Signs is a 2002 sci-fi thriller by master frightener M. Night Shyamalan. Shyamalan is notorious for his final-act twists, some of which stick the landing (The Sixth Sense), some of which fall flat on their faces (The Happening). When you watch a M. Night Shyamalan movie you have no idea what you’re going to get, and that uncertainty is part of what entices viewers to keep seeing his movies. Ultimately, it’s a dyed-in-the-wool formula that he’s employed for 30 years to a fairly high degree of success, and it makes Signs a nice addition to his repertoire. Signs does a good job of teasing a trademark twist that you may or may not see coming.
The story of Signs revolves around Graham Hess (Mel Gibson). He lives on a farm with his three children, Merrill (Joaquin Phoenix), Bo (Abigail Breslin), and Morgan (Roy Culkin). Graham, a recent widower, is struggling with his faith, fatherhood, and finances. On top of all that, mysterious crop circles are now appearing in his cornfield. (If it’s not one thing it’s another!) At least he’s not alone; These crop circles are appearing all over the world and it forces you to ask: What is going on?!
His son, Morgan, posits a theory that sends the household into a state of paranoia. Paranoia that comes across as a little boring and dry at times, but feels like an accurate picture of what a family might experience in their situation. They position baby monitors to keep a close eye on their acreage, and they religiously consult the nightly news for insight. However, despite all these proactive efforts to calm nerves, everyone can’t help but fear the worst. This rigmarole works not only because we feel their trepidation, but because the slow buildup heightens the film’s tension. Additionally, the audience can really feel Graham’s struggle to be a protector and a leader. Aside from maybe Alador Blight from The Owl House or Stolas Goetia from Helluva Boss, Graham might be the best depiction of a struggling father I've ever seen.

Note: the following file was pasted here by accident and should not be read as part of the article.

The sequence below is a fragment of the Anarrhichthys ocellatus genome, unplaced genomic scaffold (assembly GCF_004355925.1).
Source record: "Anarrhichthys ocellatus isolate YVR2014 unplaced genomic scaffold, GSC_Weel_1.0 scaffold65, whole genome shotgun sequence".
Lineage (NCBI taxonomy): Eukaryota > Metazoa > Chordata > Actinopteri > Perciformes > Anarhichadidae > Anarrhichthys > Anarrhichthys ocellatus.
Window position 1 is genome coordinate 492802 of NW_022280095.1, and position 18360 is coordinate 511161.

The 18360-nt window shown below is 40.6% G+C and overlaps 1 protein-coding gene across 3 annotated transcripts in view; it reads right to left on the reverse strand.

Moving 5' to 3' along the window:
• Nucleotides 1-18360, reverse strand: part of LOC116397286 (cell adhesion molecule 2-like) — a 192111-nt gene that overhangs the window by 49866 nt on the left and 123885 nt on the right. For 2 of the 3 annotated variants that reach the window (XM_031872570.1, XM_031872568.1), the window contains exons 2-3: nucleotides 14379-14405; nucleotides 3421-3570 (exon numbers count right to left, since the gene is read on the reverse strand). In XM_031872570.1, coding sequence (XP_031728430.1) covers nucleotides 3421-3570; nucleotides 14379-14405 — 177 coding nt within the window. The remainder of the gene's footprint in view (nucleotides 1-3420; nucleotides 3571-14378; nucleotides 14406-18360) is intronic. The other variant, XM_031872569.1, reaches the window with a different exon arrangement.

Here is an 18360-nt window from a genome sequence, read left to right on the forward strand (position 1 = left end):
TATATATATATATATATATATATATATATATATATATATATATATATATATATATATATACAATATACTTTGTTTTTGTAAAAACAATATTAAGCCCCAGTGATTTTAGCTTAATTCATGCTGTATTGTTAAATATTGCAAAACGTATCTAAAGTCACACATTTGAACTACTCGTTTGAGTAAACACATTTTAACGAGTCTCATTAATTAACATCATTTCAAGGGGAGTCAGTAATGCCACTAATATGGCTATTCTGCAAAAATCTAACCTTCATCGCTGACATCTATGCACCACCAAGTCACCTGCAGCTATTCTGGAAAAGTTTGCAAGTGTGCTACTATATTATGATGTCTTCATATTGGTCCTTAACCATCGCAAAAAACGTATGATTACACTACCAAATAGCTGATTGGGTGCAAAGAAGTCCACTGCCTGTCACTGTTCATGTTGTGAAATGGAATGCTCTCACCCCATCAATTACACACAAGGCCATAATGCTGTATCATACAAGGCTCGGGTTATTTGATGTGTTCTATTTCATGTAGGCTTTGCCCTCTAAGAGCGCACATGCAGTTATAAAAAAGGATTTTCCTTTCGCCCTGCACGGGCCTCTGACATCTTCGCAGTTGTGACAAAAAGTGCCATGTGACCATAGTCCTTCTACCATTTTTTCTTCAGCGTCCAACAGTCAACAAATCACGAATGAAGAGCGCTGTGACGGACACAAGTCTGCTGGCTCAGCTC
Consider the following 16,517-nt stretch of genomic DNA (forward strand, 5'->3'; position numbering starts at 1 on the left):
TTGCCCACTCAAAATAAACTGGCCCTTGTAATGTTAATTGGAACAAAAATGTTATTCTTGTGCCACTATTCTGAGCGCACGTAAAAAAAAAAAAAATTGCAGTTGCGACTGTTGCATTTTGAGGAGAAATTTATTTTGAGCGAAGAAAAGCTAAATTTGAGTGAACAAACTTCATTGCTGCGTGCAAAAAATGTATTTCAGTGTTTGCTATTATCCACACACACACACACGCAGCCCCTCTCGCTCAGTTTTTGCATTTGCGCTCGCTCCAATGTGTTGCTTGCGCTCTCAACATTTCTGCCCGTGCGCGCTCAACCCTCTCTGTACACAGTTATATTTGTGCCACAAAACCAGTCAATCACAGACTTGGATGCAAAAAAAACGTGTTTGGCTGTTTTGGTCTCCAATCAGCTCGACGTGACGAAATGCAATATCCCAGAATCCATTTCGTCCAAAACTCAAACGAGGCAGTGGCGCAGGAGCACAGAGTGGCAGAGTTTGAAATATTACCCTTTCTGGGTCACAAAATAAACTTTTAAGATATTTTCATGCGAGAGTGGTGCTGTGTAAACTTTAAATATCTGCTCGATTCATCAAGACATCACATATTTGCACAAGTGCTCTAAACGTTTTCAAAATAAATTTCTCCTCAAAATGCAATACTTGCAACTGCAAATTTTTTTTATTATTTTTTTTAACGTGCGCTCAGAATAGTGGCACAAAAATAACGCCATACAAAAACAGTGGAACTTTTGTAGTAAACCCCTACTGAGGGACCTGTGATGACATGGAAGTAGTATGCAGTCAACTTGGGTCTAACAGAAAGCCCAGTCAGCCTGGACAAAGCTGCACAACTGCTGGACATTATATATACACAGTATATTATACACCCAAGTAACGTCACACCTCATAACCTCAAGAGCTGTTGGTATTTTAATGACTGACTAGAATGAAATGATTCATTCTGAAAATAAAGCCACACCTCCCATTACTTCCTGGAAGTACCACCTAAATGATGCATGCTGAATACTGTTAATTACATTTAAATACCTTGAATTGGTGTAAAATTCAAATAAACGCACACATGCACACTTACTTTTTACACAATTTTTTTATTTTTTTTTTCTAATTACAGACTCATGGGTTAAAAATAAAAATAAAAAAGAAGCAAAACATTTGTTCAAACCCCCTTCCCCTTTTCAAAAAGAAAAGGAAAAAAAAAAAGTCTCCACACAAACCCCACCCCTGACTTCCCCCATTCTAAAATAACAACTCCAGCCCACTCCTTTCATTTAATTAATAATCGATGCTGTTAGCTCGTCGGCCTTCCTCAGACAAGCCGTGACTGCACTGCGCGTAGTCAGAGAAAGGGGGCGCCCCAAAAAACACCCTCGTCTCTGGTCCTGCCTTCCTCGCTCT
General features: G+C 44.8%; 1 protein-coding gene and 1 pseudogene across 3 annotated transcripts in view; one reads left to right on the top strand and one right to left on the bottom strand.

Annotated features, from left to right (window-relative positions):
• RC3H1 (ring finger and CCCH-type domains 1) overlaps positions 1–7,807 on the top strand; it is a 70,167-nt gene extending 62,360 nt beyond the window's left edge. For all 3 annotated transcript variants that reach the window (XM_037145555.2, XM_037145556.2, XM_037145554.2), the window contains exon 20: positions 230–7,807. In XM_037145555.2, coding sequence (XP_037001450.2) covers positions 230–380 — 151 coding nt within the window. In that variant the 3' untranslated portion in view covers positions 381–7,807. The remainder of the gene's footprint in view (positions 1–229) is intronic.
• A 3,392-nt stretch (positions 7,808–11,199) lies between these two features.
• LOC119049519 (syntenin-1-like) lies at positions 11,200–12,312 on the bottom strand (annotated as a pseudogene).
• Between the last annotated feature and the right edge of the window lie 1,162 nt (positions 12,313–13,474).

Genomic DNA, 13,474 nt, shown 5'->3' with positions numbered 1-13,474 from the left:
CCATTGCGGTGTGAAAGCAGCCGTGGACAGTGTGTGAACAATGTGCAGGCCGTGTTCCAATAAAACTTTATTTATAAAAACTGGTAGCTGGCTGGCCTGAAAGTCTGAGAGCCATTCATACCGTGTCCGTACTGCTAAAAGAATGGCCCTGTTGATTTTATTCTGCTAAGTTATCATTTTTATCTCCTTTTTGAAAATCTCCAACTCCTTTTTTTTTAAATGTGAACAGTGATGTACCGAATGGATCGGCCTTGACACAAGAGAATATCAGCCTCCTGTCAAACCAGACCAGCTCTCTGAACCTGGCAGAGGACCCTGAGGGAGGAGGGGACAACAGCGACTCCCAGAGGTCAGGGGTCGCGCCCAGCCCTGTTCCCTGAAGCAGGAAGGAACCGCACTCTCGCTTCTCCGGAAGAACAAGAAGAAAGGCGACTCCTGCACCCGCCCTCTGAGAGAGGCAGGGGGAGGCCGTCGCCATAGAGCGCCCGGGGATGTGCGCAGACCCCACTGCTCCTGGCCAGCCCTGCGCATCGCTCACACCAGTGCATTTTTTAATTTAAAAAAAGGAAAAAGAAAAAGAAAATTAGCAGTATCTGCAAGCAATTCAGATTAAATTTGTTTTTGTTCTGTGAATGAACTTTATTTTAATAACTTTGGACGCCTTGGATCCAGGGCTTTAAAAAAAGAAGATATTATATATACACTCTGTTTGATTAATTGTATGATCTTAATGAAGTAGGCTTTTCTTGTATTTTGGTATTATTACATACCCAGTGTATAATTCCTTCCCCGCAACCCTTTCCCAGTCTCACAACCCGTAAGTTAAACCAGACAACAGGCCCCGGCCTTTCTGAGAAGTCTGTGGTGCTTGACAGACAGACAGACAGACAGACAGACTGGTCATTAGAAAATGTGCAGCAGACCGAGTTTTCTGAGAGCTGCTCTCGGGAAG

And that’s why I love Mel Gibson’s acting in this movie. Mel Gibson is not really someone I would consider a “good actor,” but he gives a very credible performance as a loving patriarch in Signs. Moreover, watching Graham reject his faith and eventually turn back to it creates an intriguing conundrum that adds great emotional depth to the film. His chemistry with Joaquin Phoenix is also a high point, as it provides the film with some really fun moments. His interactions with Breslin and Culkin feel realistic and uncomfortable, and that makes the character of Graham more empathetic. Graham is the heart and soul of this movie, and Mel Gibson’s earnest plays a huge part in making that so.
I would be remiss not to mention the film’s score. The film’s music helps the Signs cast tremendously by adding suspense to the film. James Newton Howard, the movie’s musical maestro, is one of my favorite composers, and his score for this project might be his best work. Using mostly a combination of violins and flutes, Howard creates a sound that perfectly captures the element of mystery that shrouds Signs. The film’s sounds are simultaneously ominous and curious. Particularly in the climax, the score perfectly captures horror and hope. Howard’s music portends when it’s supposed to and delights when it needs to.
Overall, “Signs” is a really well-made sci-fi thriller. The movie’s resolution is a bit confounding, but great pacing, quality performances, and a beautiful score make up for the lazy twist. Additionally, a touching message about not letting go of your faith, even when God seems really far away also helps the movie succeed. If you haven’t seen it, seek it out. It’s one of Shymalan’s better oeuvres.
Signs is available on most major platforms.